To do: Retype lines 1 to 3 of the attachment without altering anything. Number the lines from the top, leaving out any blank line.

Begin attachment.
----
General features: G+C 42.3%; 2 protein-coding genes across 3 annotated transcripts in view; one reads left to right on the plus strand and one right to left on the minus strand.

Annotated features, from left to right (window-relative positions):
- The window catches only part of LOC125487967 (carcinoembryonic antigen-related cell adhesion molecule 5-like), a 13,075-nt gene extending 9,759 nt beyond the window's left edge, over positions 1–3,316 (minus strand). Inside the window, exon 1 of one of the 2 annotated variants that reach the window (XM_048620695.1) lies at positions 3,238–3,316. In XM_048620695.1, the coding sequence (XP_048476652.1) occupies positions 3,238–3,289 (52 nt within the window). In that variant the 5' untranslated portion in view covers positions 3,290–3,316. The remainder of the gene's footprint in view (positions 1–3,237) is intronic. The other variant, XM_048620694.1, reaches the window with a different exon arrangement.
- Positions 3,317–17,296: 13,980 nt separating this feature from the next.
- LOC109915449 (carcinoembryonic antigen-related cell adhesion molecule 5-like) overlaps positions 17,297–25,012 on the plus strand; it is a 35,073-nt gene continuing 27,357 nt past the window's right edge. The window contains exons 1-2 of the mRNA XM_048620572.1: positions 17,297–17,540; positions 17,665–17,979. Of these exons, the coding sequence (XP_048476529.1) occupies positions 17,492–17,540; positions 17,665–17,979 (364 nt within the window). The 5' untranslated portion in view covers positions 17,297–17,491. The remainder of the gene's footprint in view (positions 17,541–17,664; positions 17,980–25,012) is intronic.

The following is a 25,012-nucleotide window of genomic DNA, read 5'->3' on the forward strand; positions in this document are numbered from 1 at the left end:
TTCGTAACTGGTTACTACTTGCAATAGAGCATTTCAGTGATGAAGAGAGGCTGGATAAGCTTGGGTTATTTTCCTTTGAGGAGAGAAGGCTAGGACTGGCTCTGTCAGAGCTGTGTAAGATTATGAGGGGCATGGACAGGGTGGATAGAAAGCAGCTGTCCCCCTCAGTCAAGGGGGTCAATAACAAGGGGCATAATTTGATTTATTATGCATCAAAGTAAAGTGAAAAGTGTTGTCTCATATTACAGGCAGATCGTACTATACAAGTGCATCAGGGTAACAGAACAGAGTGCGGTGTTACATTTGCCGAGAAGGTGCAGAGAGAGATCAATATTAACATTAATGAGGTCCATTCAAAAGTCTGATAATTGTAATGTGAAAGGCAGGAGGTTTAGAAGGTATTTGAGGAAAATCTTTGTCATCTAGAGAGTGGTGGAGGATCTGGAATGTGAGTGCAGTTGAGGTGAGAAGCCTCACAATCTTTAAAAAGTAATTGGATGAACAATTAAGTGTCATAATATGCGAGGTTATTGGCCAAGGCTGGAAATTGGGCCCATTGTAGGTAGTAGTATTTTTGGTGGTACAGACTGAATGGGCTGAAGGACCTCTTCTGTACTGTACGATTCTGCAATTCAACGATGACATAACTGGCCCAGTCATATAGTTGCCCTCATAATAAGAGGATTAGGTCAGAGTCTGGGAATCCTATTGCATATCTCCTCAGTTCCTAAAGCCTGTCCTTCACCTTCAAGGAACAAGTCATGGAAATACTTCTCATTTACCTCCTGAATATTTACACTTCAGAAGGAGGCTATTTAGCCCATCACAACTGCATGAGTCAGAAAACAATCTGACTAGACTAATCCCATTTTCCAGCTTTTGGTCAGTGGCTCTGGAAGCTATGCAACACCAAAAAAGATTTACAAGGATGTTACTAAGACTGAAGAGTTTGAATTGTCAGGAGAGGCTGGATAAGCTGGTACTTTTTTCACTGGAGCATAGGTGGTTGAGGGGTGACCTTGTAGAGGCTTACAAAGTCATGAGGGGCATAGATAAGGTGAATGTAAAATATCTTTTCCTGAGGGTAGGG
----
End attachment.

General features: G+C 42.3%; 2 protein-coding genes across 3 annotated transcripts in view; one reads left to right on the plus strand and one right to left on the minus strand.

Annotated features, from left to right (window-relative positions):
- The window catches only part of LOC125487967 (carcinoembryonic antigen-related cell adhesion molecule 5-like), a 13,075-nt gene extending 9,759 nt beyond the window's left edge, over positions 1–3,316 (minus strand). Inside the window, exon 1 of one of the 2 annotated variants that reach the window (XM_048620695.1) lies at positions 3,238–3,316. In XM_048620695.1, the coding sequence (XP_048476652.1) occupies positions 3,238–3,289 (52 nt within the window). In that variant the 5' untranslated portion in view covers positions 3,290–3,316. The remainder of the gene's footprint in view (positions 1–3,237) is intronic. The other variant, XM_048620694.1, reaches the window with a different exon arrangement.